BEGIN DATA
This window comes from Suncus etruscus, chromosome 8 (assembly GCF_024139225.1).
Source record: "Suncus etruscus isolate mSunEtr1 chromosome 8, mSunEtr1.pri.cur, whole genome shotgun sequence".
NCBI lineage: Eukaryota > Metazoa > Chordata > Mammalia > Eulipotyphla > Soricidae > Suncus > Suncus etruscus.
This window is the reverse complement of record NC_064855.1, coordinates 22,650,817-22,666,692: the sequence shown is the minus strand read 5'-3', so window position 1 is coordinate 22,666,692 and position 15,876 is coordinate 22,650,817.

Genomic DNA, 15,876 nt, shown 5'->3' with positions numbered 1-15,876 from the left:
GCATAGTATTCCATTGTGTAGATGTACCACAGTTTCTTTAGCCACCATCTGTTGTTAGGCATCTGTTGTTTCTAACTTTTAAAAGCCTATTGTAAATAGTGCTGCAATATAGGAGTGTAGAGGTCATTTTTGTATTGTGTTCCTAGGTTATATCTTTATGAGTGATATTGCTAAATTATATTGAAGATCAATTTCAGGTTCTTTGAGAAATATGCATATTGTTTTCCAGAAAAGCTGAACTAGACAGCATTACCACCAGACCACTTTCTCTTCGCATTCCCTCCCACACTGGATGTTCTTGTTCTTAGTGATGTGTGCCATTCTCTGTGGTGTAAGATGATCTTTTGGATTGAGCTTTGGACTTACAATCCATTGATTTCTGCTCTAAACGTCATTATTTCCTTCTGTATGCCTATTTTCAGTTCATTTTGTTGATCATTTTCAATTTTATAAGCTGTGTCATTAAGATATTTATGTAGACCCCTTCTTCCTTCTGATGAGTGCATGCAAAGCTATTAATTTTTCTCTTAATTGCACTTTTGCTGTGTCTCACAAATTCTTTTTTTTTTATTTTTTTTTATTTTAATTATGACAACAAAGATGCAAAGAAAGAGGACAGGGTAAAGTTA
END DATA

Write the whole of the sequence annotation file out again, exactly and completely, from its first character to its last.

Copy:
This window comes from Suncus etruscus, chromosome 8 (assembly GCF_024139225.1).
Source record: "Suncus etruscus isolate mSunEtr1 chromosome 8, mSunEtr1.pri.cur, whole genome shotgun sequence".
NCBI lineage: Eukaryota > Metazoa > Chordata > Mammalia > Eulipotyphla > Soricidae > Suncus > Suncus etruscus.
This window is the reverse complement of record NC_064855.1, coordinates 22,650,817-22,666,692: the sequence shown is the minus strand read 5'-3', so window position 1 is coordinate 22,666,692 and position 15,876 is coordinate 22,650,817.

Genomic DNA, 15,876 nt, shown 5'->3' with positions numbered 1-15,876 from the left:
GCATAGTATTCCATTGTGTAGATGTACCACAGTTTCTTTAGCCACCATCTGTTGTTAGGCATCTGTTGTTTCTAACTTTTAAAAGCCTATTGTAAATAGTGCTGCAATATAGGAGTGTAGAGGTCATTTTTGTATTGTGTTCCTAGGTTATATCTTTATGAGTGATATTGCTAAATTATATTGAAGATCAATTTCAGGTTCTTTGAGAAATATGCATATTGTTTTCCAGAAAAGCTGAACTAGACAGCATTACCACCAGACCACTTTCTCTTCGCATTCCCTCCCACACTGGATGTTCTTGTTCTTAGTGATGTGTGCCATTCTCTGTGGTGTAAGATGATCTTTTGGATTGAGCTTTGGACTTACAATCCATTGATTTCTGCTCTAAACGTCATTATTTCCTTCTGTATGCCTATTTTCAGTTCATTTTGTTGATCATTTTCAATTTTATAAGCTGTGTCATTAAGATATTTATGTAGACCCCTTCTTCCTTCTGATGAGTGCATGCAAAGCTATTAATTTTTCTCTTAATTGCACTTTTGCTGTGTCTCACAAATTCTTTTTTTTTTATTTTTTTTTATTTTAATTATGACAACAAAGATGCAAAGAAAGAGGACAGGGTAAAGTTA